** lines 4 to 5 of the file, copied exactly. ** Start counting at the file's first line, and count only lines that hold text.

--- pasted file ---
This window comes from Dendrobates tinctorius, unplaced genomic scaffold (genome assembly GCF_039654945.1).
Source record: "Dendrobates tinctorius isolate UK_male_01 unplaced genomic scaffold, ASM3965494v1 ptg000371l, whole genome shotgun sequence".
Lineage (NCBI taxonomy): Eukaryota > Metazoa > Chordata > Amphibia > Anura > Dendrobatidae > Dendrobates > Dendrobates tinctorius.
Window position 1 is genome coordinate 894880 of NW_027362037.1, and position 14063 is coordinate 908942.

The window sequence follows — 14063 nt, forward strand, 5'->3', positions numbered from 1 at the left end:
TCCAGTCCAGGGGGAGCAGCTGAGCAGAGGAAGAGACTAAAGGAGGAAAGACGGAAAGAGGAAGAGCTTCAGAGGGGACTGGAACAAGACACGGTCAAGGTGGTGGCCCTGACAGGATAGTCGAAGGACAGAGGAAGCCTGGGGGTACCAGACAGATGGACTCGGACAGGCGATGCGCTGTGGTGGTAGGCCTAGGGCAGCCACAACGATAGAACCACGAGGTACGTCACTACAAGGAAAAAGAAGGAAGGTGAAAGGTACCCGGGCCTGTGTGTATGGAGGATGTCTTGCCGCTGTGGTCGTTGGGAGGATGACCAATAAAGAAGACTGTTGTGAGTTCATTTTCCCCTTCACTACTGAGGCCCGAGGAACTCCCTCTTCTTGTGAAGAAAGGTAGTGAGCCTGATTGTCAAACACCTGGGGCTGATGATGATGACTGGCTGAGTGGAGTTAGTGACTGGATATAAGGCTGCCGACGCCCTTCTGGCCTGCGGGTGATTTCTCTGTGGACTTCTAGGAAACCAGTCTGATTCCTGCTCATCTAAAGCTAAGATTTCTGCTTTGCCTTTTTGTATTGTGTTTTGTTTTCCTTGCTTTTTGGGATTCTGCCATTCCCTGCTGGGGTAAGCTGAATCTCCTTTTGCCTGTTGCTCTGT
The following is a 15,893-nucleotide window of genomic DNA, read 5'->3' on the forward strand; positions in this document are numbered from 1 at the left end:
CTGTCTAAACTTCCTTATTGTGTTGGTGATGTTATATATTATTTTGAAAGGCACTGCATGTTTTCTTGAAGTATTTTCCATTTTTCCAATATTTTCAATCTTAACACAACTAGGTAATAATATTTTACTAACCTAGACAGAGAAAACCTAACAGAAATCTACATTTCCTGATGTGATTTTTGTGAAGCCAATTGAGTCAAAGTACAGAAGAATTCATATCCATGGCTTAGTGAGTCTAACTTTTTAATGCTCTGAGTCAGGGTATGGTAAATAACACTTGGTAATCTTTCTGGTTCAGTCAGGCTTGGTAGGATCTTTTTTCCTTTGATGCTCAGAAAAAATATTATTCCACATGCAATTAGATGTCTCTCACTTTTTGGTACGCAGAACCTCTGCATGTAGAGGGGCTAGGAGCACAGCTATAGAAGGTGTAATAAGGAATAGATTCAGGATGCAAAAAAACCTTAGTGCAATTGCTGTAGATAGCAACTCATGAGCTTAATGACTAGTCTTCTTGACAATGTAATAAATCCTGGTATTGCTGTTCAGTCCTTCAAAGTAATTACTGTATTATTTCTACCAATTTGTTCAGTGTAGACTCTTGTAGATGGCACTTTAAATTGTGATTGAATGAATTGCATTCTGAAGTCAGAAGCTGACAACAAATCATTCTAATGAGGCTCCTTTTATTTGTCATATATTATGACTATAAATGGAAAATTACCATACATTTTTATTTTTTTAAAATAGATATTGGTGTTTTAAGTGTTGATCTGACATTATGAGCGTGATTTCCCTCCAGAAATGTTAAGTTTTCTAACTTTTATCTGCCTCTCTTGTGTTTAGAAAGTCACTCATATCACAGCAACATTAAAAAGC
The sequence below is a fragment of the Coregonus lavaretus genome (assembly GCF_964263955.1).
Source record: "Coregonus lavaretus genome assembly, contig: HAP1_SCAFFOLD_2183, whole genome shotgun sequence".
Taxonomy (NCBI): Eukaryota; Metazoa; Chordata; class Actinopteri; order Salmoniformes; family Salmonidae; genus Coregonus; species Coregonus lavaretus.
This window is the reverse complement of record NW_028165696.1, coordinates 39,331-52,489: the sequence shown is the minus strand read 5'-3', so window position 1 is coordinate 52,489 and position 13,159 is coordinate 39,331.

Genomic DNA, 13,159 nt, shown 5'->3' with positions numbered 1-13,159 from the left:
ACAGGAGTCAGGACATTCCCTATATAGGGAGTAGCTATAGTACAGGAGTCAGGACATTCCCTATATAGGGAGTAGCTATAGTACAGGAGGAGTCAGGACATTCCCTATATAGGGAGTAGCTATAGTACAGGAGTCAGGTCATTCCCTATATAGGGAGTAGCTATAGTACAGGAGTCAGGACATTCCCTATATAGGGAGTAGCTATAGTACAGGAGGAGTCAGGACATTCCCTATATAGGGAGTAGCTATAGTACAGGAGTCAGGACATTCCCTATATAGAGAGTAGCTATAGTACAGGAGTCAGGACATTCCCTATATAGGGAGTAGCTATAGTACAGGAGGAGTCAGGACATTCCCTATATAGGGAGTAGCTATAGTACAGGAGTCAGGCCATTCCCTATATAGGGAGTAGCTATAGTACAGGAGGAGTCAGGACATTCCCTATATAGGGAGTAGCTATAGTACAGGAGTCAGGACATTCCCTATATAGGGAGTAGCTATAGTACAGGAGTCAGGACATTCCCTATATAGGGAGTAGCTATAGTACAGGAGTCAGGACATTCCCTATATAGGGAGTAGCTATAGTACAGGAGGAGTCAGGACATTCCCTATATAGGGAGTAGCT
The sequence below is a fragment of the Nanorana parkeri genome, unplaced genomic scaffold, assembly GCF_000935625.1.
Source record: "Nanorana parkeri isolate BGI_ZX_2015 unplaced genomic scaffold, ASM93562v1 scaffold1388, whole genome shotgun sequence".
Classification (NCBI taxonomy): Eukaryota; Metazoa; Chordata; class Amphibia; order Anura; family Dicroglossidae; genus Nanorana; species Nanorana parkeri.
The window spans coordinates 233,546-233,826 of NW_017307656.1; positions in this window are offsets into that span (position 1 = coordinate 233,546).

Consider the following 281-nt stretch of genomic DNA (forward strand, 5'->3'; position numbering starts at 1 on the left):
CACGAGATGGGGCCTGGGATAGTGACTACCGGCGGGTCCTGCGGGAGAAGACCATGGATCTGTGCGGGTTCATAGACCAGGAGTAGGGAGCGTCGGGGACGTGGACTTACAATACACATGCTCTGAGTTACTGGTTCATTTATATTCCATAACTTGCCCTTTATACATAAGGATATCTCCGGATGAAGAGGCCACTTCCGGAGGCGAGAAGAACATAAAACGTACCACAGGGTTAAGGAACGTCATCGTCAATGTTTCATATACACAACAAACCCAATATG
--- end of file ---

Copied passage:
Window position 1 is genome coordinate 894880 of NW_027362037.1, and position 14063 is coordinate 908942.

The window sequence follows — 14063 nt, forward strand, 5'->3', positions numbered from 1 at the left end: